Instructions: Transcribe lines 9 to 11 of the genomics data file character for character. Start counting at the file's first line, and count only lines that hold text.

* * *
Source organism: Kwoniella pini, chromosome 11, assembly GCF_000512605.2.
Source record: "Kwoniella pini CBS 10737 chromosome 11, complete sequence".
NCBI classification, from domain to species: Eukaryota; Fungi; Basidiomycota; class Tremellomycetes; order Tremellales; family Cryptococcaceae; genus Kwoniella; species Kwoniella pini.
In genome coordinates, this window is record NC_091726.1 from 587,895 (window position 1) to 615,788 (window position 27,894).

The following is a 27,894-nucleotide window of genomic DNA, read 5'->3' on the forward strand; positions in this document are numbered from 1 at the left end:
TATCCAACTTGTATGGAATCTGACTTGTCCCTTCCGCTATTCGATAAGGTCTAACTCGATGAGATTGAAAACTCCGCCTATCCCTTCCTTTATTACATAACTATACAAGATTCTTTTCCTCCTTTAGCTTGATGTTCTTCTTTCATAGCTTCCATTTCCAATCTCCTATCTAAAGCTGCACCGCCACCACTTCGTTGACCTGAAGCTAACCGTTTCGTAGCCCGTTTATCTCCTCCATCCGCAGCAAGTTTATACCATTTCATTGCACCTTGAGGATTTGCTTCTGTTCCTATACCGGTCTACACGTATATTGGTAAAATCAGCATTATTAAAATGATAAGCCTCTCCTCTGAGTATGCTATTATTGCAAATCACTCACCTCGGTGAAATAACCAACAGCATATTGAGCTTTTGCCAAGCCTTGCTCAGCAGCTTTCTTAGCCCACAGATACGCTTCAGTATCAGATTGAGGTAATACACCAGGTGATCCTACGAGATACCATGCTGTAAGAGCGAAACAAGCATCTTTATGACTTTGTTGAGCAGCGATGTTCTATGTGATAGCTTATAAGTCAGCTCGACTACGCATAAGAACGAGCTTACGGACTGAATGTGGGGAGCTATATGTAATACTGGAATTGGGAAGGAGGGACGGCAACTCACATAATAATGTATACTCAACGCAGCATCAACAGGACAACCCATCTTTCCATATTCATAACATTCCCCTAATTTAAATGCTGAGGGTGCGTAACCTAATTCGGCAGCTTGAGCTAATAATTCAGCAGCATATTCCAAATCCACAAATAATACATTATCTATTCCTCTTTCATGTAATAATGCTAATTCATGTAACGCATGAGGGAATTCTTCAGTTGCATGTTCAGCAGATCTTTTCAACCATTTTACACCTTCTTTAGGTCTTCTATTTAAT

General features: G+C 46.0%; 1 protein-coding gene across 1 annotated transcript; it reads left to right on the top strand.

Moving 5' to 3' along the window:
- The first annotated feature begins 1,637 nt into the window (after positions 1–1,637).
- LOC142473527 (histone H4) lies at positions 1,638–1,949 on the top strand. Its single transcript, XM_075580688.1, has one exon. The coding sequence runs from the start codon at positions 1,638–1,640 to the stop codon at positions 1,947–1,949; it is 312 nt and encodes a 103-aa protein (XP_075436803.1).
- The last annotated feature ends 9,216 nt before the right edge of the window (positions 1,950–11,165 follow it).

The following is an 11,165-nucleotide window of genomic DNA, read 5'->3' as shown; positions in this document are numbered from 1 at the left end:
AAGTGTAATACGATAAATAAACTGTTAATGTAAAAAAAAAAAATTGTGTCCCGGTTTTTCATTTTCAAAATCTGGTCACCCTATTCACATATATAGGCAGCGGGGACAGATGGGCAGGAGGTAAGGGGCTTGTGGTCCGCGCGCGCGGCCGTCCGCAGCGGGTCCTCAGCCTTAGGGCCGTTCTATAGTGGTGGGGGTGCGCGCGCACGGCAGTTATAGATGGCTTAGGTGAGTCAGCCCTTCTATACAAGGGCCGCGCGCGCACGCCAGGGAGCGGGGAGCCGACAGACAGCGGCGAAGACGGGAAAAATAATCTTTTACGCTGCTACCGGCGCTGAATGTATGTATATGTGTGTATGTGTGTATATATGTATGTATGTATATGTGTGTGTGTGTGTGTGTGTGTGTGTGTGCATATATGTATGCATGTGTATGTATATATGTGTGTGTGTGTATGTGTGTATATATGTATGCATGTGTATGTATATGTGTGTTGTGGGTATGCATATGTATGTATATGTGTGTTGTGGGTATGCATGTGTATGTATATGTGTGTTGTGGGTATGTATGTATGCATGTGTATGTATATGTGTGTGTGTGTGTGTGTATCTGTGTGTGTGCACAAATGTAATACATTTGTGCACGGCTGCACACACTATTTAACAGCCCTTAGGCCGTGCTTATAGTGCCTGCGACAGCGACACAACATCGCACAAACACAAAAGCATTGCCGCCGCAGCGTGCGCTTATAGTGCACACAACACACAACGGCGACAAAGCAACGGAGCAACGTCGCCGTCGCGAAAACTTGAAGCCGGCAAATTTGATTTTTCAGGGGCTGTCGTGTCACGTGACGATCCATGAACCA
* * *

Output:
- The first annotated feature begins 1,637 nt into the window (after positions 1–1,637).
- LOC142473527 (histone H4) lies at positions 1,638–1,949 on the top strand. Its single transcript, XM_075580688.1, has one exon. The coding sequence runs from the start codon at positions 1,638–1,640 to the stop codon at positions 1,947–1,949; it is 312 nt and encodes a 103-aa protein (XP_075436803.1).
- The last annotated feature ends 9,216 nt before the right edge of the window (positions 1,950–11,165 follow it).